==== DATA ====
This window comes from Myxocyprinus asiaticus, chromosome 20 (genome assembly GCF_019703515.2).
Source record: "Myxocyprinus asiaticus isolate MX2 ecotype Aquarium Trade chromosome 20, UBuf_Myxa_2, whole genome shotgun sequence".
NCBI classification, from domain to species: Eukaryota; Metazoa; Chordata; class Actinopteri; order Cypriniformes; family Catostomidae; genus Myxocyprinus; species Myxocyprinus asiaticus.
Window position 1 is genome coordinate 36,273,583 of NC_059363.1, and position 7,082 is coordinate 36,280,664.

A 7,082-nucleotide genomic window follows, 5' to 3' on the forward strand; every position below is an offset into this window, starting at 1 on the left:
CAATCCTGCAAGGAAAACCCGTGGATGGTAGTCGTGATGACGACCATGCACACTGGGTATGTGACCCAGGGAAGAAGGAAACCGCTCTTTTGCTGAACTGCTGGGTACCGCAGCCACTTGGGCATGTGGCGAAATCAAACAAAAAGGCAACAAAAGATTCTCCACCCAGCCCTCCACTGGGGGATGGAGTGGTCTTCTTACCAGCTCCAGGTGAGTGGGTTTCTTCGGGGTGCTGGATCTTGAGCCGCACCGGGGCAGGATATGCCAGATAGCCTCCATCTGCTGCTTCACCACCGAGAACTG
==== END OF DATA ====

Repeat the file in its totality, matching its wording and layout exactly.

This window comes from Myxocyprinus asiaticus, chromosome 20 (genome assembly GCF_019703515.2).
Source record: "Myxocyprinus asiaticus isolate MX2 ecotype Aquarium Trade chromosome 20, UBuf_Myxa_2, whole genome shotgun sequence".
NCBI classification, from domain to species: Eukaryota; Metazoa; Chordata; class Actinopteri; order Cypriniformes; family Catostomidae; genus Myxocyprinus; species Myxocyprinus asiaticus.
Window position 1 is genome coordinate 36,273,583 of NC_059363.1, and position 7,082 is coordinate 36,280,664.

A 7,082-nucleotide genomic window follows, 5' to 3' on the forward strand; every position below is an offset into this window, starting at 1 on the left:
CAATCCTGCAAGGAAAACCCGTGGATGGTAGTCGTGATGACGACCATGCACACTGGGTATGTGACCCAGGGAAGAAGGAAACCGCTCTTTTGCTGAACTGCTGGGTACCGCAGCCACTTGGGCATGTGGCGAAATCAAACAAAAAGGCAACAAAAGATTCTCCACCCAGCCCTCCACTGGGGGATGGAGTGGTCTTCTTACCAGCTCCAGGTGAGTGGGTTTCTTCGGGGTGCTGGATCTTGAGCCGCACCGGGGCAGGATATGCCAGATAGCCTCCATCTGCTGCTTCACCACCGAGAACTG